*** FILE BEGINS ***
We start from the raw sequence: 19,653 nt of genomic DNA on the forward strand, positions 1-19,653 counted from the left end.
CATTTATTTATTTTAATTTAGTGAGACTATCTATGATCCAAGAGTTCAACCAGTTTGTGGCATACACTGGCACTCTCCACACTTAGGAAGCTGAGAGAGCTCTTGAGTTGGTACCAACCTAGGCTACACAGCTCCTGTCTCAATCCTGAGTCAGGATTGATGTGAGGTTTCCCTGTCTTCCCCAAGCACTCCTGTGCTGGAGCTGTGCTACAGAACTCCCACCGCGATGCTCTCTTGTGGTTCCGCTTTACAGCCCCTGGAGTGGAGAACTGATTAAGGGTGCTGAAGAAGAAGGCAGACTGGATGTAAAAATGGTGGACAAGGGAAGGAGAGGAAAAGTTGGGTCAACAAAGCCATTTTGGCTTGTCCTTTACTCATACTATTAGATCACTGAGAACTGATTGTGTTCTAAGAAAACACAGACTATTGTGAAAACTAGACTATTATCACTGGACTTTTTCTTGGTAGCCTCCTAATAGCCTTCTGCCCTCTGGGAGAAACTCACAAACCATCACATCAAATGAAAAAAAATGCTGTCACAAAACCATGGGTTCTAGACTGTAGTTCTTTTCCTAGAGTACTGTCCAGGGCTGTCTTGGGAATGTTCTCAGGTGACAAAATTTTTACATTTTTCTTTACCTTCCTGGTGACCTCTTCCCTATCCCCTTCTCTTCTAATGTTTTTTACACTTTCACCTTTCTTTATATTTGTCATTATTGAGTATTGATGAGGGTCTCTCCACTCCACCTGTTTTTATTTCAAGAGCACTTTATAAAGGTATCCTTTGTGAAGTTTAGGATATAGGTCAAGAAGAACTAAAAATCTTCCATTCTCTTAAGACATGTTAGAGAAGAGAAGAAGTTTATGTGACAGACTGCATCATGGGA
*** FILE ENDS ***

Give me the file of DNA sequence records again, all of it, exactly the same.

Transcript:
We start from the raw sequence: 19,653 nt of genomic DNA on the forward strand, positions 1-19,653 counted from the left end.
CATTTATTTATTTTAATTTAGTGAGACTATCTATGATCCAAGAGTTCAACCAGTTTGTGGCATACACTGGCACTCTCCACACTTAGGAAGCTGAGAGAGCTCTTGAGTTGGTACCAACCTAGGCTACACAGCTCCTGTCTCAATCCTGAGTCAGGATTGATGTGAGGTTTCCCTGTCTTCCCCAAGCACTCCTGTGCTGGAGCTGTGCTACAGAACTCCCACCGCGATGCTCTCTTGTGGTTCCGCTTTACAGCCCCTGGAGTGGAGAACTGATTAAGGGTGCTGAAGAAGAAGGCAGACTGGATGTAAAAATGGTGGACAAGGGAAGGAGAGGAAAAGTTGGGTCAACAAAGCCATTTTGGCTTGTCCTTTACTCATACTATTAGATCACTGAGAACTGATTGTGTTCTAAGAAAACACAGACTATTGTGAAAACTAGACTATTATCACTGGACTTTTTCTTGGTAGCCTCCTAATAGCCTTCTGCCCTCTGGGAGAAACTCACAAACCATCACATCAAATGAAAAAAAATGCTGTCACAAAACCATGGGTTCTAGACTGTAGTTCTTTTCCTAGAGTACTGTCCAGGGCTGTCTTGGGAATGTTCTCAGGTGACAAAATTTTTACATTTTTCTTTACCTTCCTGGTGACCTCTTCCCTATCCCCTTCTCTTCTAATGTTTTTTACACTTTCACCTTTCTTTATATTTGTCATTATTGAGTATTGATGAGGGTCTCTCCACTCCACCTGTTTTTATTTCAAGAGCACTTTATAAAGGTATCCTTTGTGAAGTTTAGGATATAGGTCAAGAAGAACTAAAAATCTTCCATTCTCTTAAGACATGTTAGAGAAGAGAAGAAGTTTATGTGACAGACTGCATCATGGGA